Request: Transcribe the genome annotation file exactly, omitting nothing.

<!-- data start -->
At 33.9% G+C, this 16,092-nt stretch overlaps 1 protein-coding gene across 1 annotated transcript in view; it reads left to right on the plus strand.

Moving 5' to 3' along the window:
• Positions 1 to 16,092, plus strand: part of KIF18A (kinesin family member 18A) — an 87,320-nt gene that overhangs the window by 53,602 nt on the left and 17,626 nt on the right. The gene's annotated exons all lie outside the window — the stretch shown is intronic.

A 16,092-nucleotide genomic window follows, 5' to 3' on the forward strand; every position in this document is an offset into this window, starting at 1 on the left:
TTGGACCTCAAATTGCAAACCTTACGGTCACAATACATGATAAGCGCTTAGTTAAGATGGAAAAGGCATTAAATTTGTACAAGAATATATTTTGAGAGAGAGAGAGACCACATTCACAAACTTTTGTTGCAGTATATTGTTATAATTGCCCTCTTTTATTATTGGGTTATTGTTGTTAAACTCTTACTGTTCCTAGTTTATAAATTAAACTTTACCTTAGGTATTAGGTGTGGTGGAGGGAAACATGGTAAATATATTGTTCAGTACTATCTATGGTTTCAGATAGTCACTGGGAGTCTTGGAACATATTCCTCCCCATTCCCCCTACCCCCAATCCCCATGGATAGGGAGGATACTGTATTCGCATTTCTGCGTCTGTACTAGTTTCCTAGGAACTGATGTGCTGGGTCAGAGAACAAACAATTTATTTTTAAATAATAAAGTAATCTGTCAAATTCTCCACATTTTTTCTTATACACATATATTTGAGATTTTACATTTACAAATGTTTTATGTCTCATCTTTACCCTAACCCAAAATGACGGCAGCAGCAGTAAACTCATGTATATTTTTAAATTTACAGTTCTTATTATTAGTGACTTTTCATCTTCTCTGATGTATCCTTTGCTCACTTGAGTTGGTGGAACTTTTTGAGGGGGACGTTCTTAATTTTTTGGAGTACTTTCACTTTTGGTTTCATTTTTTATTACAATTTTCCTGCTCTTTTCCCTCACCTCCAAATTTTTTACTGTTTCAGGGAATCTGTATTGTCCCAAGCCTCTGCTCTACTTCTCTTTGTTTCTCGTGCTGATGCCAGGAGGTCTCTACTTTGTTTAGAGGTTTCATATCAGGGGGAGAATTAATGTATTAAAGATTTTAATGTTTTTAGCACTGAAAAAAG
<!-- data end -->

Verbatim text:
At 33.9% G+C, this 16,092-nt stretch overlaps 1 protein-coding gene across 1 annotated transcript in view; it reads left to right on the plus strand.

Moving 5' to 3' along the window:
• Positions 1 to 16,092, plus strand: part of KIF18A (kinesin family member 18A) — an 87,320-nt gene that overhangs the window by 53,602 nt on the left and 17,626 nt on the right. The gene's annotated exons all lie outside the window — the stretch shown is intronic.

A 16,092-nucleotide genomic window follows, 5' to 3' on the forward strand; every position in this document is an offset into this window, starting at 1 on the left:
TTGGACCTCAAATTGCAAACCTTACGGTCACAATACATGATAAGCGCTTAGTTAAGATGGAAAAGGCATTAAATTTGTACAAGAATATATTTTGAGAGAGAGAGAGACCACATTCACAAACTTTTGTTGCAGTATATTGTTATAATTGCCCTCTTTTATTATTGGGTTATTGTTGTTAAACTCTTACTGTTCCTAGTTTATAAATTAAACTTTACCTTAGGTATTAGGTGTGGTGGAGGGAAACATGGTAAATATATTGTTCAGTACTATCTATGGTTTCAGATAGTCACTGGGAGTCTTGGAACATATTCCTCCCCATTCCCCCTACCCCCAATCCCCATGGATAGGGAGGATACTGTATTCGCATTTCTGCGTCTGTACTAGTTTCCTAGGAACTGATGTGCTGGGTCAGAGAACAAACAATTTATTTTTAAATAATAAAGTAATCTGTCAAATTCTCCACATTTTTTCTTATACACATATATTTGAGATTTTACATTTACAAATGTTTTATGTCTCATCTTTACCCTAACCCAAAATGACGGCAGCAGCAGTAAACTCATGTATATTTTTAAATTTACAGTTCTTATTATTAGTGACTTTTCATCTTCTCTGATGTATCCTTTGCTCACTTGAGTTGGTGGAACTTTTTGAGGGGGACGTTCTTAATTTTTTGGAGTACTTTCACTTTTGGTTTCATTTTTTATTACAATTTTCCTGCTCTTTTCCCTCACCTCCAAATTTTTTACTGTTTCAGGGAATCTGTATTGTCCCAAGCCTCTGCTCTACTTCTCTTTGTTTCTCGTGCTGATGCCAGGAGGTCTCTACTTTGTTTAGAGGTTTCATATCAGGGGGAGAATTAATGTATTAAAGATTTTAATGTTTTTAGCACTGAAAAAAG